HOPE – Drawing from a tenet of the Civitan Club and a tale of nature, newly-installed Hope Public Schools Superintendent Dr. Jonathan Crossley outlined a vision for the HPS recently that builds upon its already growing success.
“I want Hope to be the best deal going; the premier school district in the state,” Dr. Crossley said of the next step from initiatives in the HPS already in place. “We’re as ripe as Hope watermelon.”
His levity was measured by a serious reflection from the Civitan Creed: “My soul knows no fear but its own unworthiness.”
Crossley said he understands the need in public education in Hope is not shiny things but collaborative growth that is “second generation.”
“Yes, I approach education as a ministry,” he remarked, terming its mission as one of not only preparing all HPS students for “the next step” but helping HPS students’ families make the journey.
Crossley envisioned what he spoke of as the results of the “fifth year” of the bamboo tree.
“You plant a bamboo tree and in the first year it does nothing,” he said. “You water it, take care of it and in the second year, still nothing; the same thing is true in the third year and the fourth year… nothing. Then, in the fifth year something amazing happens… it grows ninety feet.”
The key to the bamboo tree, Crossley said, is that it has a strong root foundation that allows it to grow underground to support its height later. That is what the HPS has been doing in recent years with programs such as the Hope Academy of Public Service, the Hope Collegiate Academy, the Hope High School Concurrent Credit Program, and the Career and Technical Program at the University of Arkansas-Hope.
But, those collaborative programs which prepare HPS students to graduate with an AA degree, a CTE certification, or a military career readiness and an HHS diploma need a root system of family and educational support.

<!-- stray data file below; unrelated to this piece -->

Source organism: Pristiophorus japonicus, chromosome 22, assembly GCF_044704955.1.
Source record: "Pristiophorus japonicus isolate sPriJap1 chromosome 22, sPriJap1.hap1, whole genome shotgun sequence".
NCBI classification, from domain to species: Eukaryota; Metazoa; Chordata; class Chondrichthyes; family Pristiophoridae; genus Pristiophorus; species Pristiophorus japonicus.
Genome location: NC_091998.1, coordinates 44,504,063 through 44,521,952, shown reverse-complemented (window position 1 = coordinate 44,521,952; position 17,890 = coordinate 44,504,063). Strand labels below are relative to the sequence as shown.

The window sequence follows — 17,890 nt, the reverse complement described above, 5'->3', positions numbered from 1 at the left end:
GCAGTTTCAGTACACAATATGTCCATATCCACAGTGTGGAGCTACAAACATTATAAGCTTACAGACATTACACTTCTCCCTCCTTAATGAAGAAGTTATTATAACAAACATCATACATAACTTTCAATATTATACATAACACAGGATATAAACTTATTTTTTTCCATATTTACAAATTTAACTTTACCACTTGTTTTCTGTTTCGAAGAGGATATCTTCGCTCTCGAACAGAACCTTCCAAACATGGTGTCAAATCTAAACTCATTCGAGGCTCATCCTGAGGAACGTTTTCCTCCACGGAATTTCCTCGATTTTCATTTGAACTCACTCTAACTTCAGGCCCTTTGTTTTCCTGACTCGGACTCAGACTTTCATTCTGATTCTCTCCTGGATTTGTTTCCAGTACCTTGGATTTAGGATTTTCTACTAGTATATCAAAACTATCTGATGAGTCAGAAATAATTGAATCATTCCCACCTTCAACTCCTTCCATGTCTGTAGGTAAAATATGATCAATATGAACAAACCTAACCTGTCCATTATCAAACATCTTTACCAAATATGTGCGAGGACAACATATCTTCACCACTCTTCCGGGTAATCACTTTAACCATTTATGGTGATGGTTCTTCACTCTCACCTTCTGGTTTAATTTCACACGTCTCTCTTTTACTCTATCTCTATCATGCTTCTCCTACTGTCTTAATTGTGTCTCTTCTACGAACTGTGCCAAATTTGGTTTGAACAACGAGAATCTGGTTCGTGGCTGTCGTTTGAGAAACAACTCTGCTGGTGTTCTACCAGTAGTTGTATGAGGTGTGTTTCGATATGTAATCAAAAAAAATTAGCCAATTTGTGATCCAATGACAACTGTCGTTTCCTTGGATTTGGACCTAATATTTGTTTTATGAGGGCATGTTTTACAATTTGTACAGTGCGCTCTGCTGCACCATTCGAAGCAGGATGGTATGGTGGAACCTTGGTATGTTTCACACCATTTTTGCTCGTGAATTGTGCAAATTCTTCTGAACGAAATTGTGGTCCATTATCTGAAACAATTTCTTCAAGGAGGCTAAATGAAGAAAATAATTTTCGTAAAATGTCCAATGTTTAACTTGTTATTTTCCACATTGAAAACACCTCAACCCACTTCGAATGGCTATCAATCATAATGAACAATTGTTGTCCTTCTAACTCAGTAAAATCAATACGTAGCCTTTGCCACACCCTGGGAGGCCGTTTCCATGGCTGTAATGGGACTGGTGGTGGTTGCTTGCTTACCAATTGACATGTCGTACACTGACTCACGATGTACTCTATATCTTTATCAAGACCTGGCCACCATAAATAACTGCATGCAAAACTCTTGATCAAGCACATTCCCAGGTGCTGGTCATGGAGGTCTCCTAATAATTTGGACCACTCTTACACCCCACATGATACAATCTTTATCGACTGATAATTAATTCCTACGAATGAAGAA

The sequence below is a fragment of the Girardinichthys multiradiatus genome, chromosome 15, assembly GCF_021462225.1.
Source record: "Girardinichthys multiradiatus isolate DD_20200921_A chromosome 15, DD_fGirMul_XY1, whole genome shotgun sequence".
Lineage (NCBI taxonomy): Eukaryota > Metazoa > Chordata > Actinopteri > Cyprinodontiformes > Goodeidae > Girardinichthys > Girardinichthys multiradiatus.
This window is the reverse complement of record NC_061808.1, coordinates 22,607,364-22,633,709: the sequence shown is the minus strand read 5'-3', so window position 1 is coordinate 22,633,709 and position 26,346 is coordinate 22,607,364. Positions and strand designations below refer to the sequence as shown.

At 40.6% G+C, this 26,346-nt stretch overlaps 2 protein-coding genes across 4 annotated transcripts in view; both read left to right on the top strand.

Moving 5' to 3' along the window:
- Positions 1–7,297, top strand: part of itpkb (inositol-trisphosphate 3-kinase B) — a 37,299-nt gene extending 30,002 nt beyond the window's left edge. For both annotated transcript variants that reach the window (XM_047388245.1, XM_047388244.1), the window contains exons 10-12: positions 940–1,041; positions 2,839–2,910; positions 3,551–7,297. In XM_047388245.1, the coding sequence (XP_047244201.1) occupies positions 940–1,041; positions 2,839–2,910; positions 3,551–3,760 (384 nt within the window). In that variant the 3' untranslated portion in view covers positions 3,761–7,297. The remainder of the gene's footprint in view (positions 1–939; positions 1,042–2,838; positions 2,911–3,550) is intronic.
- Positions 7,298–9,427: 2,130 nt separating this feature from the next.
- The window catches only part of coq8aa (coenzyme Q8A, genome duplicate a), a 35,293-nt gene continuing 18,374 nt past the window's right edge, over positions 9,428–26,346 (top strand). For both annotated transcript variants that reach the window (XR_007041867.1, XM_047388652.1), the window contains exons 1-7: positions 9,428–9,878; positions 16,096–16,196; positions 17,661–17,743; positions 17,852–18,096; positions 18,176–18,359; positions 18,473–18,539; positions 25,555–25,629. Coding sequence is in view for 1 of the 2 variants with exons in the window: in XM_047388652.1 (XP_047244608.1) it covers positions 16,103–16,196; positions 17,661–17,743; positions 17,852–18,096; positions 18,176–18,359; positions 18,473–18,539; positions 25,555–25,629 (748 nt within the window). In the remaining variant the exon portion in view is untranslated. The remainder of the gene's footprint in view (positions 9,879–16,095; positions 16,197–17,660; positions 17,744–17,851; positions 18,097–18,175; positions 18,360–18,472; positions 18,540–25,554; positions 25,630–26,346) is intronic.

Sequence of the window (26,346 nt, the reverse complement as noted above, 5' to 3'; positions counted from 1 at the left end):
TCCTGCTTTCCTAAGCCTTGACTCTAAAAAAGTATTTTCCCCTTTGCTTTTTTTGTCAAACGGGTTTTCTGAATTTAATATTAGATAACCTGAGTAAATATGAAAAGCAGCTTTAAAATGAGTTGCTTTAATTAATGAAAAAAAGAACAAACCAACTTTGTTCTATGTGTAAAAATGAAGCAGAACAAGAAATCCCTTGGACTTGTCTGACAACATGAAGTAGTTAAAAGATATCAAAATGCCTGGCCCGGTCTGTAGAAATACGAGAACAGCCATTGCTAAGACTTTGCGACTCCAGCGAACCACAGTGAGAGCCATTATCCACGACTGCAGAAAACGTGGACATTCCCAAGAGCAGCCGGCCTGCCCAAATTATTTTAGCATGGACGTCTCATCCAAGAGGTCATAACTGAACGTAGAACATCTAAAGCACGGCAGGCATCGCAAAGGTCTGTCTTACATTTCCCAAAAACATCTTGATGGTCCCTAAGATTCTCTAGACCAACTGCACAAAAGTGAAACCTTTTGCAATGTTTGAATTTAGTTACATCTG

“We have taken a look at ACT and Accuplacer scores and found students who can take that next step,” Crossley said. “We are actively reaching out to those students, telling them, ‘Hey, you did good; we have a spot for you in the collegiate academy, or the other pathway in the career and technical placement.’”
Crossley said the point is to show both students and their parents that the “next step” programs are not a “select” student concept but are available to all HPS students.
“We’re not going to drag them into a program they don’t want to be in; but we are going to be more diligent to make sure they know about the opportunities,” he said.
Crossley believes in the teaching faculty on all HPS campuses, he said, and wants the community to recognize that HAPS and the Collegiate Academy are not the only examples of high-quality teaching and learning in the district.
“We need to expand our communication to highlight the efforts of all of our students,” he said.
He thinks in terms of “Cradle to Career” he said.
“If we don’t have a child prepared for pre-K age three, we’re already behind,” Crossley said.
Consequently, he believes there is a need not only to expand upon what is already in place but to develop more concrete services for parents through the parental engagement centers on each HPS campus.
“There are next steps; there is a clear plan and I can see how we are going to be successful,” he said.